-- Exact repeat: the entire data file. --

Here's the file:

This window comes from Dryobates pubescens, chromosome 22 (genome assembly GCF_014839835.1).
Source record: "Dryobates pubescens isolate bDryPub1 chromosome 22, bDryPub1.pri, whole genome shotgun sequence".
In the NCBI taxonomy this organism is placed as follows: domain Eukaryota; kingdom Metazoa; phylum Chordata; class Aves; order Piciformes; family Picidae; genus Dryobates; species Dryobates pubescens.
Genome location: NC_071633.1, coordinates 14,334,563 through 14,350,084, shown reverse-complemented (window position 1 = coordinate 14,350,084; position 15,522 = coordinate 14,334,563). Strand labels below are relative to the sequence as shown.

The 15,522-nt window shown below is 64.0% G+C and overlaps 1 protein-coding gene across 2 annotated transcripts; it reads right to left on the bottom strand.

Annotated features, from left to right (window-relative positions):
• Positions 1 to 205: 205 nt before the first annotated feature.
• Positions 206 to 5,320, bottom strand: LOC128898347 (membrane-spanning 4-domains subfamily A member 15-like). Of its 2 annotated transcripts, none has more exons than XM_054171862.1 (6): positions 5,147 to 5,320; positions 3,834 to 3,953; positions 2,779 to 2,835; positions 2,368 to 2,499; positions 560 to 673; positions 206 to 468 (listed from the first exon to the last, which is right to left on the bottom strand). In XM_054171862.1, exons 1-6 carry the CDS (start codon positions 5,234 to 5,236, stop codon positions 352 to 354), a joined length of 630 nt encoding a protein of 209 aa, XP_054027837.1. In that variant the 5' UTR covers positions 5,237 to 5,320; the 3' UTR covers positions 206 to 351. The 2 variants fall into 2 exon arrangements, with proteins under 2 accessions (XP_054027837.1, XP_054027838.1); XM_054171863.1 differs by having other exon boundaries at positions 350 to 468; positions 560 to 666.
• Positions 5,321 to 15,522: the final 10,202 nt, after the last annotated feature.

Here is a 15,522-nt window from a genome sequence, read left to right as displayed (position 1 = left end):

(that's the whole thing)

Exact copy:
This window comes from Dryobates pubescens, chromosome 22 (genome assembly GCF_014839835.1).
Source record: "Dryobates pubescens isolate bDryPub1 chromosome 22, bDryPub1.pri, whole genome shotgun sequence".
In the NCBI taxonomy this organism is placed as follows: domain Eukaryota; kingdom Metazoa; phylum Chordata; class Aves; order Piciformes; family Picidae; genus Dryobates; species Dryobates pubescens.
Genome location: NC_071633.1, coordinates 14,334,563 through 14,350,084, shown reverse-complemented (window position 1 = coordinate 14,350,084; position 15,522 = coordinate 14,334,563). Strand labels below are relative to the sequence as shown.

The 15,522-nt window shown below is 64.0% G+C and overlaps 1 protein-coding gene across 2 annotated transcripts; it reads right to left on the bottom strand.

Annotated features, from left to right (window-relative positions):
• Positions 1 to 205: 205 nt before the first annotated feature.
• Positions 206 to 5,320, bottom strand: LOC128898347 (membrane-spanning 4-domains subfamily A member 15-like). Of its 2 annotated transcripts, none has more exons than XM_054171862.1 (6): positions 5,147 to 5,320; positions 3,834 to 3,953; positions 2,779 to 2,835; positions 2,368 to 2,499; positions 560 to 673; positions 206 to 468 (listed from the first exon to the last, which is right to left on the bottom strand). In XM_054171862.1, exons 1-6 carry the CDS (start codon positions 5,234 to 5,236, stop codon positions 352 to 354), a joined length of 630 nt encoding a protein of 209 aa, XP_054027837.1. In that variant the 5' UTR covers positions 5,237 to 5,320; the 3' UTR covers positions 206 to 351. The 2 variants fall into 2 exon arrangements, with proteins under 2 accessions (XP_054027837.1, XP_054027838.1); XM_054171863.1 differs by having other exon boundaries at positions 350 to 468; positions 560 to 666.
• Positions 5,321 to 15,522: the final 10,202 nt, after the last annotated feature.

Here is a 15,522-nt window from a genome sequence, read left to right as displayed (position 1 = left end):